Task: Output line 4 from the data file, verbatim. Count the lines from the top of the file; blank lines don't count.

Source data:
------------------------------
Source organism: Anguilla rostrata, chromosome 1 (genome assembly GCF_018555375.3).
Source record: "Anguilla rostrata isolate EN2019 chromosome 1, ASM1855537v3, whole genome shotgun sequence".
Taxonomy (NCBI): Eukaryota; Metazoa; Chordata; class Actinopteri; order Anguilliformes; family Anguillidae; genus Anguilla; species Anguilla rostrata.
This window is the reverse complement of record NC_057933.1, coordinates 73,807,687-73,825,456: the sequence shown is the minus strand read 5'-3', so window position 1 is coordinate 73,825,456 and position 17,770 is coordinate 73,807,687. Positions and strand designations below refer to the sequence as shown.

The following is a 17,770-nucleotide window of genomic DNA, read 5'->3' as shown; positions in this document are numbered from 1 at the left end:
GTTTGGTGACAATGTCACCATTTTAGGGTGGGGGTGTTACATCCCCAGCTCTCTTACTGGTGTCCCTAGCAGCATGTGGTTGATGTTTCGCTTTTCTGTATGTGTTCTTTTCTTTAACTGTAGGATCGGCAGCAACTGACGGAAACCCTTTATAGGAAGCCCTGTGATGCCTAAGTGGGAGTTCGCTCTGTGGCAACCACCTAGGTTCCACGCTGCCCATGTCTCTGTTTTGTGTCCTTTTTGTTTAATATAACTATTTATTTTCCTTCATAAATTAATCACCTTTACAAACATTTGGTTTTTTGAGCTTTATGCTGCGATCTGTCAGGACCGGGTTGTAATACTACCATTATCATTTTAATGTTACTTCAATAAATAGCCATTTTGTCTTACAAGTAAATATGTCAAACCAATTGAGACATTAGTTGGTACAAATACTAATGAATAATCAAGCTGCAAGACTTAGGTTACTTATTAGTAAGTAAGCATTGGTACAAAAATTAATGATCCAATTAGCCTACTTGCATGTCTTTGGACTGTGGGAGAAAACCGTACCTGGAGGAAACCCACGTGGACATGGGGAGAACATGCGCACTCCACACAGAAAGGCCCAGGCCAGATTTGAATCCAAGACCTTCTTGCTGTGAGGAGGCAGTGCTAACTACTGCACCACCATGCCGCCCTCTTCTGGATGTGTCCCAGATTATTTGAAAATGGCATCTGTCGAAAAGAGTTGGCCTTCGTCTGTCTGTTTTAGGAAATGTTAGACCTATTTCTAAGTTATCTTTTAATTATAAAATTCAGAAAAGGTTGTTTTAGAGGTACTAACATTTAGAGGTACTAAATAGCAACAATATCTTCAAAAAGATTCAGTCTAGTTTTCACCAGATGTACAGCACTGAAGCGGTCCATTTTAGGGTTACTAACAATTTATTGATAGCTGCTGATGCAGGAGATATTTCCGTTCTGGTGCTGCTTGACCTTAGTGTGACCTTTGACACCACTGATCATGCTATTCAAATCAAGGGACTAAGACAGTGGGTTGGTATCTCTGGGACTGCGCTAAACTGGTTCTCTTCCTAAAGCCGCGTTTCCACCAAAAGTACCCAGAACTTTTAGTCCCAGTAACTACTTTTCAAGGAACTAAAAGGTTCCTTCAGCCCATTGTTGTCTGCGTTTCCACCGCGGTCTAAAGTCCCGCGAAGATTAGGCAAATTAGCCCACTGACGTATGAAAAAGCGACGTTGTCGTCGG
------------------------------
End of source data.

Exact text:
This window is the reverse complement of record NC_057933.1, coordinates 73,807,687-73,825,456: the sequence shown is the minus strand read 5'-3', so window position 1 is coordinate 73,825,456 and position 17,770 is coordinate 73,807,687. Positions and strand designations below refer to the sequence as shown.